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The two Gemini Multi-Object Spectrographs (GMOS), one on each telescope, provide 0.36-0.94 µm long-slit and multi-slit spectroscopy and imaging over a 5.5 arcminute field of view. Each GMOS is also equipped with an Integral Field Unit (IFU) making it possible to obtain spectra from a 35 square arcsecond area with a sampling of 0.2 arcseconds. The Nod-and-Shuffle mode, which enables superior sky subtraction, is available with both GMOS-N and GMOS-S in most spectroscopic modes.
The GMOS were built by a collaboration of the Astronomy Technology Centre at the ROE, the University of Durham in the UK and the Herzberg Institute of Astrophysics in Canada. GMOS-N was delivered in July 2001 with GMOS-S following in December 2002.
The Instrument Scientists for GMOS are German Gimeno (GMOS-S) and Kathy Roth (GMOS-N).
New Red-Sensitive CCDs manufactured by Hamamatsu Photonics have been purchased for GMOS-N, more information regarding these CCDs is available on the GMOS-N Array (Hamamatsu) webpages. Installation of these devices has met with some difficulty and the project is delayed. As an interim solution the original GMOS-N array has been replaced with deep depletion devices from e2v, more information is available regarding these CCDs on the GMOS-N Array (e2v DD) webpages. See the Status and Availability webpage for more details on the Hamamatsu project and timeline for installation in both GMOS-N and GMOS-S.
In order to allow observers to take advantage of the wavelength regime opened up by the new detectors on GMOS-N, we have installed two new filters (Z and Y) for imaging and band limited spectroscopy in the far red. These new filters are available now, although the Y-filter will only be scientifically useful once the new Hamamatsu CCDs are commissioned. See the GMOS filters webpage for more details.
See the Status and Availability page for current instrument configurations.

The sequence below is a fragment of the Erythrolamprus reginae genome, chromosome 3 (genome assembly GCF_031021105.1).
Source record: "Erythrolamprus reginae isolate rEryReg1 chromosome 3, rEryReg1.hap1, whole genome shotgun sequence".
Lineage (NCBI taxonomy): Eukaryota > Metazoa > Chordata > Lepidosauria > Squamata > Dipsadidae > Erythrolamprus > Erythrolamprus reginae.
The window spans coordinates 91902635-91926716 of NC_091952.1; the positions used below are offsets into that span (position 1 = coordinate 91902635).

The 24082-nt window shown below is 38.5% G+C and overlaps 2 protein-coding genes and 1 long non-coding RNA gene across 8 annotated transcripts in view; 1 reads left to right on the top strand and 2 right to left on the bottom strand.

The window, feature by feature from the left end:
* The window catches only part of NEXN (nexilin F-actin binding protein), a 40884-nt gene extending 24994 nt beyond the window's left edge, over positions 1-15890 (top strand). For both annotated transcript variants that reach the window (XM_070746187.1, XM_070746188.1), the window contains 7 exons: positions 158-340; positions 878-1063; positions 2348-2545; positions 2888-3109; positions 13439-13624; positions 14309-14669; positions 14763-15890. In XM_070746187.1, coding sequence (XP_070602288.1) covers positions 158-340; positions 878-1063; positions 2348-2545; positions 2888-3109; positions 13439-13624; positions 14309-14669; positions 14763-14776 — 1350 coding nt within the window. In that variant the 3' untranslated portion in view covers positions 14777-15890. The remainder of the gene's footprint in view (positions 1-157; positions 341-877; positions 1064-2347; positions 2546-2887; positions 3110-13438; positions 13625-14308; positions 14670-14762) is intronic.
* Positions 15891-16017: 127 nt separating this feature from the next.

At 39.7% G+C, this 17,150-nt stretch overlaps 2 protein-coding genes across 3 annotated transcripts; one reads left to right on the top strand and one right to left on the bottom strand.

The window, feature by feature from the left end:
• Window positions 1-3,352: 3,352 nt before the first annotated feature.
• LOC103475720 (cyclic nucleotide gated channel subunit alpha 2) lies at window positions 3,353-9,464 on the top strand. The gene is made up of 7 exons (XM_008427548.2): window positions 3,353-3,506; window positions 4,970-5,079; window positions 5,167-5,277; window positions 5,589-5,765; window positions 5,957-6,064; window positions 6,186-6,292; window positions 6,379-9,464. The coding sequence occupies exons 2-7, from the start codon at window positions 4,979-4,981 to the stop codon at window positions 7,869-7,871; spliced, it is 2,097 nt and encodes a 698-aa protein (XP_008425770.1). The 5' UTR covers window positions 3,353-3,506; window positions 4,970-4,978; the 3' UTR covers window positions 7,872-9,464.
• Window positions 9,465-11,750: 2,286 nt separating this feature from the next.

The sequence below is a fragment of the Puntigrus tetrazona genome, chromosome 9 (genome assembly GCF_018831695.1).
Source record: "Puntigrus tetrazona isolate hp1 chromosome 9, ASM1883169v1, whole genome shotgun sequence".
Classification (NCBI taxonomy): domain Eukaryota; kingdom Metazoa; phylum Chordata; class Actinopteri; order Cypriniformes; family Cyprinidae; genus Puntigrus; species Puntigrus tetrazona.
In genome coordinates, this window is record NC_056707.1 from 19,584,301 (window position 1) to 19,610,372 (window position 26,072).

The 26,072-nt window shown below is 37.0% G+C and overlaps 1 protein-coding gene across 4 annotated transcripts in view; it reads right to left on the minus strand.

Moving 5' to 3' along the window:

GMOS Science Highlights
How to Use These Pages
The GMOS pages are organized as follows:
- Status and Availability: Modes available in the current and upcoming semesters; current grating and slit configurations.
- Nod-and-Shuffle: All you ever wanted to know about this remarkable GMOS capability - including when and how to use it.
- Imaging: GMOS is not just a MOS, or an S; it is a camera too; info on camera properties, filters and detectors.
- Spectroscopy Overview: Introduction and properties of gratings, blocking filters, and detectors.
- Long-slit Spectroscopy
- Multi-object Spectroscopy (including mask-making)
- Integral Field Spectroscopy
- Sensitivity and Overheads: Sensitivity tables, integration time calculator, and details of observing overheads.
- Guiding Options: The GMOS OIWFS and how to use it; when to use the peripheral wavefront sensors with GMOS.
- Calibration: Info on GCAL, flats and arcs, standard stars, and baseline calibrations.
- Observation Preparation: How to configure GMOS in the Observing Tool; observing strategies and checklists.
- Data Format and Reduction: Examples of GMOS data and links to data reduction resources.
- Documents: GMOS optical layout; design documents and references.